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What are your pet peeves?

July 5, 2010 Filed under Blog, Featured, Posters, Potpourri, Presentations, Reviewing, Writing 

Appendix B: Commonly Misused Scientific Words and Expressions of Eloquent Science was inspired by a list of incorrect science expressions and annoyances maintained by Chuck Doswell. Many of Chuck’s pet peeves are included in Appendix B. I also surveyed my friends and colleagues about their pet peeves and included many of them in Appendix B.

Some examples are the following.

Data. “Data” is always plural. “Datum” is the singular form, but I think saying “data point” sounds better.

Dynamics. This term is often used to describe physical processes vaguely
without actually stating what those processes are. Replace such expressions
with a more physical description.

DRAFT: The strong dynamics of the rapidly developing extratropical cyclone . . .

IMPROVED: A strong short-wave trough in the jet stream was responsible for
the rapid development of the extratropical cyclone.

t test. Formally known as Student’s t test, not “the student t test.” Student was the penname of author William Sealy Gosset, who published the test in 1908 (Student 1908).

What are your most annoying pet peeves in atmospheric science?

Submit them as comments below, or email me: eloquentscience at gmail.com.

The best ones will receive an Eloquent Science mug for your home or office.

order at Amazon.com

Comments

5 Responses to “What are your pet peeves?”
  1. Matt Bunkers says:

    Two examples I have are:

    1) model data — should be “model output”; data refer to observations

    2) southeast — should be “southeastern” when referring to a directional reference; just like you would write “The storm affected eastern Maine” you should write “The storm affected southeastern Maine”; the same applies for northeastern, northwestern, and southwestern

    Also, although not related to incorrect scientific expressions, one of the most annoying things to me is when authors cannot get their references and citations correct. This is the easiest part of a paper. Yet I’ve even seen people flub up citations/references to their own papers!

  2. James Correia Jr. says:

    I have to agree with Matt, getting the citations correct is very important. I really dislike when I review a papers reference section which is missing referenced articles, but contains unreferenced articles.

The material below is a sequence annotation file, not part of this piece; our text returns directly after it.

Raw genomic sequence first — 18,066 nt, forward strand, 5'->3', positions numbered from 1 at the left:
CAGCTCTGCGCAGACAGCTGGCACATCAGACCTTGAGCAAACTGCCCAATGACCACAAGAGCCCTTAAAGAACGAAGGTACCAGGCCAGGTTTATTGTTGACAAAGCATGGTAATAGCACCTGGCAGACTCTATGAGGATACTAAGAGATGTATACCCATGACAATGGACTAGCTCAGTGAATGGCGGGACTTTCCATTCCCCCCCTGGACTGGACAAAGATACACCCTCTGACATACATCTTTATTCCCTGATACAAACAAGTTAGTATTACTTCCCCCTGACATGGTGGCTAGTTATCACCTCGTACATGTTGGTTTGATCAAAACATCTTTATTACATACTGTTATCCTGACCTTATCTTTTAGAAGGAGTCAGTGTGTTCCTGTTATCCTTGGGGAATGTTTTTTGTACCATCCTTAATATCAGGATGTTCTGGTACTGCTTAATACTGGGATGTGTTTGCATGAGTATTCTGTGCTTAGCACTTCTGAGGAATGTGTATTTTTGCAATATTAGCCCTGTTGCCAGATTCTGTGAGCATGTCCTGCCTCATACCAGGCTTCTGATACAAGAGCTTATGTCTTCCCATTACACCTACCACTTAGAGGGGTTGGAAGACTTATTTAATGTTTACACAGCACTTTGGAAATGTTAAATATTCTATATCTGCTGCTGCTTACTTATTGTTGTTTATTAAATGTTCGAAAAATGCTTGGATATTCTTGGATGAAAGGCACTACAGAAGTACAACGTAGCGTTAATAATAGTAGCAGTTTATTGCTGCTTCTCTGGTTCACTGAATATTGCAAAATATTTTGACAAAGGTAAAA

Another issue is when text that is in the body of the paper should be in the figure caption, and when caption text should be in the body of the paper.

  3. Curtis Wood says:

    Inconsistency can be annoying or confusing when reading an article. For example one often sees interchanging terms like weather/climatological/meteorological/atmospheric variable/parameter/quantity/factor. Most of these have specific meanings anyway (such as the difference between parameter and variable).

  4. Brian Medeiros says:

    I’ve gone back and forth on whether “data” can be used in reference to model output. The more I’ve thought about it, the more I believe that it absolutely should be applied. The dictionary definitions of “data” are clear that it refers to information that is organized for analysis. Model output is clearly information that is organized and is analyzed.

    Those getting hung up on this point should also consider what observations are. For example, satellites do not observe water vapor or rainfall or temperature. Their observations are of voltages on some detector, which are then run through a set of algorithms (models?) and turned into products. So should satellite products not be thought of as observations? I’d suggest that similar reasoning can be applied to aircraft-based or ground-based observations too. Is there any observation that doesn’t have some “model” applied to it?

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